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The A-26 was suppposed to be (or they tried to make it into) the answer to every need from ground attack up through night fighter and medium bomber. In many ways this was true, but the USAAF did go a bit crazy, falling into the "if we can build it then it SHOULD be built" mind set.

The 105mm was no exception to the above. I have drawings, photos and documents of the 105mm aircraft-mounted cannon that was designed and built by Oldsmobile. It is late and memory fails, but if I recall correctly I don't think it was ever tested before the war ended.

But let us not stop here. The USAAF actually wanted to test 155mm guns in aircraft. I have a few documents that discuss this, but I don't think anyone was ever actually crazy enough to try to even design one much less build it.

Hope this helps.

AlanG
 

Tony Williams

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ACResearcher said:
I have drawings, photos and documents of the 105mm aircraft-mounted cannon that was designed and built by Oldsmobile. It is late and memory fails, but if I recall correctly I don't think it was ever tested before the war ended.
Excellent! Can you please confirm the nature of the gun (i.e. army howitzer or something more exotic) and also whether it was manually loaded or there was some kind of autoloader?
 

Apophenia

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Interesting. Would this be related to "Notes on the 105 mm Gun Aircraft Mount T17", Rock Island Ordnance Center, 1944?

Another question might be: Did GM's Oldsmobile Division have any involvement in the AN-M9 mount for the 75mm AN-M5?
 

Invader Historical Founda

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This is probably a fantasy design or at best a sketch by someone no overly familiar with the A-26 layout.
There is no record of any aircraft in WW2, other than the Piaggo P-108 having flown with an gun larger 75mm, not even an experimental aircraft. the USAAF/USAF consistently state the 75mm* was the biggest gun carried up until the AC-130 which did have a 105mm howitzer. There does not appear to be any verifyable evidence that Douglas even considered a weapon on this size for the A-26, I have found no mentions in numerous books including McDonnell Douglas Aircraft since 1920 (Francillon).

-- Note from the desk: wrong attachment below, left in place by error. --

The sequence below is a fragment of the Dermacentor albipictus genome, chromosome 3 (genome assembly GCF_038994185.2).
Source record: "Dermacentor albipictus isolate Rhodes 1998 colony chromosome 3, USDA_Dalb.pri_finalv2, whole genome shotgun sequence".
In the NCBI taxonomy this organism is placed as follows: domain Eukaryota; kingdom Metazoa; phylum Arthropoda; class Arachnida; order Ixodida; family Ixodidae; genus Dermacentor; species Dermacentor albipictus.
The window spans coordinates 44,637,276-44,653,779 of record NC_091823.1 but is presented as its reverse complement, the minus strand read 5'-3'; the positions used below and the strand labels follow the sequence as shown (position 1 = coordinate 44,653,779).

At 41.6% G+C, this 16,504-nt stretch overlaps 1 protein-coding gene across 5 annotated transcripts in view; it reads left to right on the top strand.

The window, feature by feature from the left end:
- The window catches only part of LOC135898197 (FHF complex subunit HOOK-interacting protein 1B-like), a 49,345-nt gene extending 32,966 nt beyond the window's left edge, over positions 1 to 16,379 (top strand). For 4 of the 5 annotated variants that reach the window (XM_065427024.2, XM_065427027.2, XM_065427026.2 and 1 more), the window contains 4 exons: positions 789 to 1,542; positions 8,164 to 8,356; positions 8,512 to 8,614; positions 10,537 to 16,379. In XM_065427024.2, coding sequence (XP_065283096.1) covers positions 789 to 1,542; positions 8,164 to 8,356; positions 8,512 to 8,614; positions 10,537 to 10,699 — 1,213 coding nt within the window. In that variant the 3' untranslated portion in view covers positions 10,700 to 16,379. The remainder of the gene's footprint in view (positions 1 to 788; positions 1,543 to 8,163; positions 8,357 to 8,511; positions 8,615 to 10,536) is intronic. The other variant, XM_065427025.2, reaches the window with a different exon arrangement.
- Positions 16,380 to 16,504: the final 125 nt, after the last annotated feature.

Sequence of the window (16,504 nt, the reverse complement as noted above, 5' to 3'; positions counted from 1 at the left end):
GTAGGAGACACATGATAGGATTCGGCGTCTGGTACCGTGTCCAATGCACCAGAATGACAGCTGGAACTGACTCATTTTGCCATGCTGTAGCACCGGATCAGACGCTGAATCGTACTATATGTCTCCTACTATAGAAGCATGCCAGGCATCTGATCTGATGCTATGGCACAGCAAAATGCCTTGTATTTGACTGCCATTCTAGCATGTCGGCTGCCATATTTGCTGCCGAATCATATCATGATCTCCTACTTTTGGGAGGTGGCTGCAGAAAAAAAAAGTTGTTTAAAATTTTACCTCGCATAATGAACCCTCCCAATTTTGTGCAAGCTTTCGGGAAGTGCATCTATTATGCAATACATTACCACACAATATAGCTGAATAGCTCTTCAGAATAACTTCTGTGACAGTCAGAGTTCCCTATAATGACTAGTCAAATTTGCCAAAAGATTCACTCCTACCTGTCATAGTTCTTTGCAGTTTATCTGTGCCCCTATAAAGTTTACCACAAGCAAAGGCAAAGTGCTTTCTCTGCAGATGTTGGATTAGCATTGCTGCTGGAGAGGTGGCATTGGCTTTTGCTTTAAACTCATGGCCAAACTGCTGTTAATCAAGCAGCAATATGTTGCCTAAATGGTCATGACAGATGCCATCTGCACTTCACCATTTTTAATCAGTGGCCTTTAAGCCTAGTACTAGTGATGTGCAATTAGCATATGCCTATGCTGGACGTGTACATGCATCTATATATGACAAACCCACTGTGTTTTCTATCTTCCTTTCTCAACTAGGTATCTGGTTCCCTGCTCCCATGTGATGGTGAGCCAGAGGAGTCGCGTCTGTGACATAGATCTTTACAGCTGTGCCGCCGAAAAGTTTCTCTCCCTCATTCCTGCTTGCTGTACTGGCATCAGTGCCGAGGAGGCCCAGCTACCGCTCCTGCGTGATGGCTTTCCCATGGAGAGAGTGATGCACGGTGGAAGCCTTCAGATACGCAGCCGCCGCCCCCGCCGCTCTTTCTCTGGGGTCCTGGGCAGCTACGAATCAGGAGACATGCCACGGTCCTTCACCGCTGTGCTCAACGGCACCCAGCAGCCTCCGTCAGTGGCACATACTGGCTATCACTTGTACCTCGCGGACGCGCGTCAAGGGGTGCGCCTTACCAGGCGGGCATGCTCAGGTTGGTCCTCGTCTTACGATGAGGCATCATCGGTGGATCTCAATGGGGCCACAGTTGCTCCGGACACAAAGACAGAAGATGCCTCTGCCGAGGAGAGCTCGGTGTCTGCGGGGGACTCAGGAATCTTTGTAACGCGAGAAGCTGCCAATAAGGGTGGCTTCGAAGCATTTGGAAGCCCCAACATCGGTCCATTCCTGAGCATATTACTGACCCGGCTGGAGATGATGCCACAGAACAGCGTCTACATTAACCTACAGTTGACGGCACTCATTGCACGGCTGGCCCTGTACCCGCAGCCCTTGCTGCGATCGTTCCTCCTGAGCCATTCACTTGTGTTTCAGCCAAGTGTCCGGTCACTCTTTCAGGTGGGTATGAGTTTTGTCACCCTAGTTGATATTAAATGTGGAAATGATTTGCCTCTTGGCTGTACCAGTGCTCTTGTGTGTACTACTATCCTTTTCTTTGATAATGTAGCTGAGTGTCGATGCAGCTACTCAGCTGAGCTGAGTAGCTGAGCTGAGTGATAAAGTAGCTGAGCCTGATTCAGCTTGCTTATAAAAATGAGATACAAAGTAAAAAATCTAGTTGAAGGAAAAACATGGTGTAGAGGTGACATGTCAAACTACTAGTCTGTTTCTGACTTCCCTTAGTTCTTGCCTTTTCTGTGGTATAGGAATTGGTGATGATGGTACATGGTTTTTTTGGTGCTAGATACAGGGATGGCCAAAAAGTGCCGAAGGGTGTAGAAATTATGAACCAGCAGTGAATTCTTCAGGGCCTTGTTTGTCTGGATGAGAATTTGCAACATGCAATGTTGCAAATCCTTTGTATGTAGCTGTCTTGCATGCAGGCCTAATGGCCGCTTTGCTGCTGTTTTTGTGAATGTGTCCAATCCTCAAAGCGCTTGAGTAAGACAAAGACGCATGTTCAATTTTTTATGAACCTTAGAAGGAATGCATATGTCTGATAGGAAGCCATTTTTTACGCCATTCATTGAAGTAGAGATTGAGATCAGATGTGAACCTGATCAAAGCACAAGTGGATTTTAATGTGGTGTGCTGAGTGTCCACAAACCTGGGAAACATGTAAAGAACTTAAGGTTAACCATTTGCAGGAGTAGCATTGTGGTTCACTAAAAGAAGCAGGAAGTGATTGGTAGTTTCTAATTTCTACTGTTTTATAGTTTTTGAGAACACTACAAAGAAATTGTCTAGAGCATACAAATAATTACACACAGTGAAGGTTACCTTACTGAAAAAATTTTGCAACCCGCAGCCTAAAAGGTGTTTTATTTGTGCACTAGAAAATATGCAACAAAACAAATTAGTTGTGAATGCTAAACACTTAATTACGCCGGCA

(*This does not count recoilless weapons or experimental rocket guns such as were trialed on the B-25 in WW2)

Also a quick look at the image provided, the 105mm appears to occupy much of the space used for the forward landing gear. Even the smaller 75mm had to be placed higher up to get enough space in the nose. The position look very much like the B-25G/H models so I would suggest that someone has done a bit of "wishfull' drawings without consideration the the A-26's actual layout. Even one of the "light" model of a 105mm weapon were much wider than the 75mm weapons so I doubt that one would have fitted into the slim A-26 nose at all (unless you accepted a fixed nose wheel).
With respect, the 75mm easily occupied the space in the cockpit that the navigator normally occupied. A 105mm would have reasonably fit as well, especially if the gun was offset in the nose the same way the 75mm was. Also, given the author of the book, I would be very reluctant to classify this as a "fantasy drawing" or simply wishful thinking. The author of the book in question was, at the time, Americas foremost weapons expert and a USMC Colonel. If anyone would know about the use of weapons during and after WWII, itd be him. Thatd be the equivalent of finding something Bill Gates wrote about how software works and calling it fantasy.